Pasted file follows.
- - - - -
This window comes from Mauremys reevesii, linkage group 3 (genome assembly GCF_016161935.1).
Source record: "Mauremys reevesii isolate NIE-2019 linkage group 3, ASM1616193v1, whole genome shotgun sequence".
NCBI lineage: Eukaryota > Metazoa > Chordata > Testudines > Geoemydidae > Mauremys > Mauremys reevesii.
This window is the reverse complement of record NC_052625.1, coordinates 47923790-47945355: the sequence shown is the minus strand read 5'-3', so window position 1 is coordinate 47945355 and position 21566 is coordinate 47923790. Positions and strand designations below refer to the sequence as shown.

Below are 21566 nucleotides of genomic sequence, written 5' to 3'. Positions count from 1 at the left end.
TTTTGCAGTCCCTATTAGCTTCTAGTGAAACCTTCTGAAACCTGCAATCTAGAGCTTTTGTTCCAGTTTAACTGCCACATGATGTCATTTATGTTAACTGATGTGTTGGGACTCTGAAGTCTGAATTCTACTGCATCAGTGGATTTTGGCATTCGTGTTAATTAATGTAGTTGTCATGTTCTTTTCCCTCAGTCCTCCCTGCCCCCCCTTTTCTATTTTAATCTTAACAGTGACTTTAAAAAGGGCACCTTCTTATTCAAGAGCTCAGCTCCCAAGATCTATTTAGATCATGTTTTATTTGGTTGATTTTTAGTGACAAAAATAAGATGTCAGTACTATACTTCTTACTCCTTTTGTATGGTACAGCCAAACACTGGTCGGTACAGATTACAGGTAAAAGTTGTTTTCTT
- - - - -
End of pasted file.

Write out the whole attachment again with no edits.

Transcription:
This window comes from Mauremys reevesii, linkage group 3 (genome assembly GCF_016161935.1).
Source record: "Mauremys reevesii isolate NIE-2019 linkage group 3, ASM1616193v1, whole genome shotgun sequence".
NCBI lineage: Eukaryota > Metazoa > Chordata > Testudines > Geoemydidae > Mauremys > Mauremys reevesii.
This window is the reverse complement of record NC_052625.1, coordinates 47923790-47945355: the sequence shown is the minus strand read 5'-3', so window position 1 is coordinate 47945355 and position 21566 is coordinate 47923790. Positions and strand designations below refer to the sequence as shown.

Below are 21566 nucleotides of genomic sequence, written 5' to 3'. Positions count from 1 at the left end.
TTTTGCAGTCCCTATTAGCTTCTAGTGAAACCTTCTGAAACCTGCAATCTAGAGCTTTTGTTCCAGTTTAACTGCCACATGATGTCATTTATGTTAACTGATGTGTTGGGACTCTGAAGTCTGAATTCTACTGCATCAGTGGATTTTGGCATTCGTGTTAATTAATGTAGTTGTCATGTTCTTTTCCCTCAGTCCTCCCTGCCCCCCCTTTTCTATTTTAATCTTAACAGTGACTTTAAAAAGGGCACCTTCTTATTCAAGAGCTCAGCTCCCAAGATCTATTTAGATCATGTTTTATTTGGTTGATTTTTAGTGACAAAAATAAGATGTCAGTACTATACTTCTTACTCCTTTTGTATGGTACAGCCAAACACTGGTCGGTACAGATTACAGGTAAAAGTTGTTTTCTT